Haunting Serial Killers and What Ended Their Bloody Reigns
Serial killers have long held a horrific place in the American imagination, with their string of bodies inspiring coverage in the news media as well as in books, movies and television.
At the heart of each case, however, is a twisted killer — and their victims, often slain in brutal ways, who suffered most.
Here is a look at the investigations of nine serial killers in America, the people whose lives they took and what finally stopped them.
Before his arrest in 1978, Ted Bundy murdered at least 30 women in seven states — and authorities have long suspected had had more victims, many of whom he kidnapped and sexually assaulted.
Bundy’s years of slaughter came to an end in February 1978 when, having previously escaped from custody, Florida police stopped the stolen vehicle he was driving.
He was killed in the electric chair in 1989. The victim who put him there was a 12-year-old girl.
Charles Edmund Cullen
Charles Edmund Cullen worked as a nurse in New Jersey and Pennsylvania where he said he murdered as many as 40 patients via drug overdose over a 16-year career, in what he characterized as mercy killings. (Twenty-nine of his victims were confirmed, though authorities believe more could have died at his hands, with some estimating he could have killed 400).
Cullen was finally arrested in 2003 and was sentenced in 2006 to more than a dozen life sentences in prison.
Lonnie Franklin Jr.
For more than 20 years, Lonnie Franklin Jr. — nicknamed the “Grim Sleeper” for the unusually long gap between his sprees — eluded Los Angeles authorities as he killed at least nine women and a teenage girl. Investigators had the killer’s DNA. Franklin wasn’t in the state’s database, however. But his son Christopher was.
Franklin was arrested in 2010, after police requested a familial DNA search be conducted. He was convicted of murder on May 5, 2016, and sentenced to death, though that penalty is pending appeal.
Christine Pelisek, a PEOPLE senior reporter, followed the case for more than 10 years and largely helped bring it and the story of the victims to national attention. Her accompany book about the investigation, The Grim Sleeper, is available now.
Though notorious Wisconsin body-snatcher Ed Gein was arrested in connection with the slayings of two women, the discoveries made in his farmhouse suggested he had many other victims. His arrest in 1957 came not long after a local hardware store owner vanished. After police found a receipt for antifreeze with Gein’s name on it, they went to his Wisconsin home to talk to him and found a woman’s decapitated body in his shed and the head of another woman in his bedroom.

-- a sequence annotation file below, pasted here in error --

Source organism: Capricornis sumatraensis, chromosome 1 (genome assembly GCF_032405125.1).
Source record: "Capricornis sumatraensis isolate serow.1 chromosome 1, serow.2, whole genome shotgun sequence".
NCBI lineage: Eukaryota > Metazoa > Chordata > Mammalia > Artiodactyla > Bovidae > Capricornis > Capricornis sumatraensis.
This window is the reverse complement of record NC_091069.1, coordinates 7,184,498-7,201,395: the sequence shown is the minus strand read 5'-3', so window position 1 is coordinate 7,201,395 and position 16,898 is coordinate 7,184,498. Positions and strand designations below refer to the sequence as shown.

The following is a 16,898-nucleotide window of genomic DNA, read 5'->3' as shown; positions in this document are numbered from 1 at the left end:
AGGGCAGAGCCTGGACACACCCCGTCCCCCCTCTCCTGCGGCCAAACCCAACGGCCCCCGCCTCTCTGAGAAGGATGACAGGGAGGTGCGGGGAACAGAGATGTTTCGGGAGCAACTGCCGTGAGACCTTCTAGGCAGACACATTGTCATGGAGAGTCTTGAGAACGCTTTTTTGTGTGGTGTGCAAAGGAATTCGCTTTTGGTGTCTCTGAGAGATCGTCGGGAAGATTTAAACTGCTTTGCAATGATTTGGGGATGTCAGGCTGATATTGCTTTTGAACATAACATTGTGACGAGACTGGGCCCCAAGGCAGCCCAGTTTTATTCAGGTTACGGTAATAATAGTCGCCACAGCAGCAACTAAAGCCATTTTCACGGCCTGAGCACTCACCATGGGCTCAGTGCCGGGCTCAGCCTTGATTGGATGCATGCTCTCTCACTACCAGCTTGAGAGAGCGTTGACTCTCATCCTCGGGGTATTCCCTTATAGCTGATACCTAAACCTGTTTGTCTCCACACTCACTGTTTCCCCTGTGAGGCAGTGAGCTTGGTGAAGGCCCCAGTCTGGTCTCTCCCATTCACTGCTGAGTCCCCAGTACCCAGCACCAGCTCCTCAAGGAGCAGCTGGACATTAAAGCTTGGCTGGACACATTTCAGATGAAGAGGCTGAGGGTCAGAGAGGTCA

There were more gruesome discoveries, including that Gein has robbed from about a dozen graves and kept various human remains and organs as well as clothing made of skin.
Following his 1957 arrest, the “Butcher of Plainfield” was institutionalized — never convicted of his crimes — and died of natural causes in 1984. His ghoulish proclivities inspired Psycho’s Norman Bates, among other fictional killers such as The Silence of the Lambs’ Buffalo Bill.
For years it seemed that Waneta Hoyt and her husband were the unluckiest parents in the country, cursed to watch their infant children die from the mysterious Sudden infant death syndrome, better known as SIDS. One by one, from 1965 to 1971, the Hoyts lost Erik, Julie, James, Mollie and Noah.
Then in the ‘90s, the truth: Hoyt herself had killed each child, smothering them.
In a confession she later recanted, according to the New York Times, she told police: ”They just kept crying and crying. … I just picked up Julie and I put her into my arm, in between my arm and my neck like this … and I just kept squeezing and squeezing and squeezing.”
Hoyt died behind bars in 1998.
“BTK killer” Dennis Rader murdered at least 10 people in Kansas between 1974 and 1991 — his moniker an acronym referring to his method of binding, torturing and killing his victims, mostly women — but he wasn’t caught until 2005, when mounting circumstantial evidence led them to test DNA from his daughter. It was a familial match with DNA at the crime scenes.
Among those Rader killed were four members of the same family, his first known victims. He is in prison serving 10 consecutive life sentences — the maximum possible penalty for his crimes.
Richard Ramirez’s fatal mistake? As with Rader, it was apparently getting caught up in his own media coverage. With news of Ramirez’s murderous rampage making headlines, the California press took to calling him “the Night Stalker.”
After killing 13 people, Ramirez referred to his nickname as he brutalized a young couple, who survived to describe him to authorities. He also stole their car, which was later recovered. So, too, was one of his fingerprints.
His mugshot made all the front pages, and police took him down in 1985 when a group of elderly Mexican women fearfully identified him, yelling “el matador” (Spanish for “the killer”). He died behind bars in 2013.
Known as “the Green River Killer,” Gary Ridgway is believed to have killed more than 90 women and girls in Washington between 1982 and 1998. He was arrested in 2001 thanks to DNA evidence and is serving life in prison, having pleaded guilty to 48 homicides.
Ridgway strangled his victims and often left their bodies hidden in forested areas, so that he could return to have sex with the corpses.
In the two years before she was captured in January 1991, Aileen Wuornos killed seven men. She stole the personal belongings and cars of her victims, which ended up leading police to her when she crashed one of the cars and authorities recovered her fingerprints, which were already on file for a previous prostitution arrest. She also pawned some of her victims belongings, and police found her fingerprints on those items.
Wuornos was sentenced to die for her slayings and was executed in 2002.